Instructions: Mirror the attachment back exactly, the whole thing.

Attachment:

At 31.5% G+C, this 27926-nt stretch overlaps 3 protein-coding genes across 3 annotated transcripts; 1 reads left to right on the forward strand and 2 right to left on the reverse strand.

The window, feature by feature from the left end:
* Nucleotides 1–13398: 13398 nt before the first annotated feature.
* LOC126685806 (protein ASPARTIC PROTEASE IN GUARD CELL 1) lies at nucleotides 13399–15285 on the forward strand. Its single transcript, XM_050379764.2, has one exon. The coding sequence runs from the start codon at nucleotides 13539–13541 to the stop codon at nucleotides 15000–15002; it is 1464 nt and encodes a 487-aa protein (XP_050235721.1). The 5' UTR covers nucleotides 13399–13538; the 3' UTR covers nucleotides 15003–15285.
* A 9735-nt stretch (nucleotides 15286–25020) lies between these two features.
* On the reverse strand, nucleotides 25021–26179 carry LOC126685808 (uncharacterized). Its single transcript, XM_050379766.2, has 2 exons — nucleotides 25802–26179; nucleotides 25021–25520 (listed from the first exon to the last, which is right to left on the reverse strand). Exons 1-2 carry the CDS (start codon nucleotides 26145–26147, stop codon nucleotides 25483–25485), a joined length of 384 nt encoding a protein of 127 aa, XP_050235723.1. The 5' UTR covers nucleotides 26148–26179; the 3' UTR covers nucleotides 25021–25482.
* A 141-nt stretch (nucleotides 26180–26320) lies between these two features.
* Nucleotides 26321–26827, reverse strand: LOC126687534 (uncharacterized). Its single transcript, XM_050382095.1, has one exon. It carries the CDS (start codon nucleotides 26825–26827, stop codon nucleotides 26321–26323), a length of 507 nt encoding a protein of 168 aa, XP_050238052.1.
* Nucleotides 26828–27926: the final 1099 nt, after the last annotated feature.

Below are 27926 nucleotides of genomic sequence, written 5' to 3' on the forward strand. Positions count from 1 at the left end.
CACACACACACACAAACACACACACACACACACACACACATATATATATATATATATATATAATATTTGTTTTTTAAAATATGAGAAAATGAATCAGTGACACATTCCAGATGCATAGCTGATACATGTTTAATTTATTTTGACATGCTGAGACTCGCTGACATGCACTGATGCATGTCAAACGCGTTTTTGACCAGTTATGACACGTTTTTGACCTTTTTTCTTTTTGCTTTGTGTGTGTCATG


At 31.5% G+C, this 27926-nt stretch overlaps 3 protein-coding genes across 3 annotated transcripts; 1 reads left to right on the forward strand and 2 right to left on the reverse strand.

The window, feature by feature from the left end:
* Nucleotides 1–13398: 13398 nt before the first annotated feature.
* LOC126685806 (protein ASPARTIC PROTEASE IN GUARD CELL 1) lies at nucleotides 13399–15285 on the forward strand. Its single transcript, XM_050379764.2, has one exon. The coding sequence runs from the start codon at nucleotides 13539–13541 to the stop codon at nucleotides 15000–15002; it is 1464 nt and encodes a 487-aa protein (XP_050235721.1). The 5' UTR covers nucleotides 13399–13538; the 3' UTR covers nucleotides 15003–15285.
* A 9735-nt stretch (nucleotides 15286–25020) lies between these two features.
* On the reverse strand, nucleotides 25021–26179 carry LOC126685808 (uncharacterized). Its single transcript, XM_050379766.2, has 2 exons — nucleotides 25802–26179; nucleotides 25021–25520 (listed from the first exon to the last, which is right to left on the reverse strand). Exons 1-2 carry the CDS (start codon nucleotides 26145–26147, stop codon nucleotides 25483–25485), a joined length of 384 nt encoding a protein of 127 aa, XP_050235723.1. The 5' UTR covers nucleotides 26148–26179; the 3' UTR covers nucleotides 25021–25482.
* A 141-nt stretch (nucleotides 26180–26320) lies between these two features.
* Nucleotides 26321–26827, reverse strand: LOC126687534 (uncharacterized). Its single transcript, XM_050382095.1, has one exon. It carries the CDS (start codon nucleotides 26825–26827, stop codon nucleotides 26321–26323), a length of 507 nt encoding a protein of 168 aa, XP_050238052.1.
* Nucleotides 26828–27926: the final 1099 nt, after the last annotated feature.

Below are 27926 nucleotides of genomic sequence, written 5' to 3' on the forward strand. Positions count from 1 at the left end.
CACACACACACACAAACACACACACACACACACACACACATATATATATATATATATATATAATATTTGTTTTTTAAAATATGAGAAAATGAATCAGTGACACATTCCAGATGCATAGCTGATACATGTTTAATTTATTTTGACATGCTGAGACTCGCTGACATGCACTGATGCATGTCAAACGCGTTTTTGACCAGTTATGACACGTTTTTGACCTTTTTTCTTTTTGCTTTGTGTGTGTCATG